Author Topic: Creamy Blueberry Delight  (Read 2893 times)

Offline opalcab

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Re: Creamy Blueberry Delight
« Reply #15 on: August 19, 2012, 11:50:17 AM »
The Cambozola was tooo dam good !!!!!!!!!!!!!!!!!!!!!!!!!!!!!!!!!!!!!!!
I just tried a different experment of 3 gals of milk to 4 qts of cream with Geo & Blue Molds and 5 months later I will see what I have ?
it sounded good too me my wife and I just love blues I have some that is 10 months old It is to die for

Everyone Fun Fun and experment often they turn out to be happy accedent
Stan


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Offline Boofer

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Re: Creamy Blueberry Delight
« Reply #16 on: August 20, 2012, 12:23:24 AM »
I just love blues
Yes, Stan, but you realize this cheese is not a blue and isn't in the blue section, right?  ::)

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Offline opalcab

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Re: Creamy Blueberry Delight
« Reply #17 on: August 20, 2012, 12:11:52 PM »
Yes but I was awnsering your question

Offline Boofer

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Re: Creamy Blueberry Delight
« Reply #18 on: August 24, 2012, 07:39:29 PM »
The cheese is at the two and half week mark. The Geo is replenishing itself quickly after I wash it. There appears to be some settling of the cheese and subsequent slight wrinkling of the rind. I anticipated that this cheese would be ready around 6 or 7 weeks, so it's about a third of the way complete in its affinage. I will continue to monitor the cheese for any extreme movement.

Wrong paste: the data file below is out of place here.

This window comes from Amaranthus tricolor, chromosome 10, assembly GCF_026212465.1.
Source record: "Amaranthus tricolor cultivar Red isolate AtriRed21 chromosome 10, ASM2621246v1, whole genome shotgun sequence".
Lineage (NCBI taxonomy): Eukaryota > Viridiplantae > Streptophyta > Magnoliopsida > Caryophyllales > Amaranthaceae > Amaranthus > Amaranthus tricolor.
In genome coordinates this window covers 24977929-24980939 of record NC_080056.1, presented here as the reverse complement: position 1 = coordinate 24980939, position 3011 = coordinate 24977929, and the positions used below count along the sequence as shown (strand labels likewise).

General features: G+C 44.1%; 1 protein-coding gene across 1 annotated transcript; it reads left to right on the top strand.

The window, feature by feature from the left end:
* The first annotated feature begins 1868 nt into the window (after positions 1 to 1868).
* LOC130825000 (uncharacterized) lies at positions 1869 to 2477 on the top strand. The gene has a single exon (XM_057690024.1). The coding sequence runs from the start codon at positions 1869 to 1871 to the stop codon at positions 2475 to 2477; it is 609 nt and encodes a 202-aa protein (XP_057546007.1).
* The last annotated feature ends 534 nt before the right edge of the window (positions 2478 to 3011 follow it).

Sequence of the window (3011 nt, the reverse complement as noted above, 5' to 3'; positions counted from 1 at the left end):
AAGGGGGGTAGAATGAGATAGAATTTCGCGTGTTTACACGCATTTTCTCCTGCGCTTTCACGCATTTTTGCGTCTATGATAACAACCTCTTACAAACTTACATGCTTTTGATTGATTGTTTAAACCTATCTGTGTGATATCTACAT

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Offline Boofer

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Re: Creamy Blueberry Delight
« Reply #19 on: September 16, 2012, 11:44:40 AM »
I have been taking this cheese out for an airing and to wipe the minicave out every other day. When I do that, I merely rub this cheese all around and check for anything that looks suspicious. So far, all seems on course for an October opening.

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Online H-K-J

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Re: Creamy Blueberry Delight
« Reply #20 on: September 16, 2012, 12:14:19 PM »
Boofer
that is one fine looking cheese, if it tastes as good as it looks MMMmmmmmmmmmmmMMMM :P
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Offline bbracken677

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Re: Creamy Blueberry Delight
« Reply #21 on: September 16, 2012, 07:12:21 PM »
How soon are you going to give it a taste? 

Offline Boofer

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Re: Creamy Blueberry Delight
« Reply #22 on: September 17, 2012, 08:58:21 AM »
How soon are you going to give it a taste?
This was fashioned after my Fourme d'Ambert #2 which was cut at 7 weeks and a day. It had the advantage of additional ripening via the blue slurry.

I was intending to cut into this cheese in October. October 7th marks 9 weeks for this cheese. I would expect it to be fully ripened by then. It looks good at this point so that October target may be pulled in.

Really curious about the innards of this effort and how the blueberries are doing.

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Offline smilingcalico

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Re: Creamy Blueberry Delight
« Reply #23 on: September 20, 2012, 12:07:14 AM »
Dang, Boof, what a beauty!  I really can't wait to hear what it tastes like!
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Offline Sailor Con Queso

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Re: Creamy Blueberry Delight
« Reply #24 on: September 20, 2012, 10:40:47 AM »
Boof - cheese looks great. A while back we had a discussion about blueberries and other acidic fruit causing problems in cheese. What I see in your photos is a slight "pulling away" from the fruit at the rind level. That is because the fruit creates a localized area that is more acidic than the paste of the cheese itself.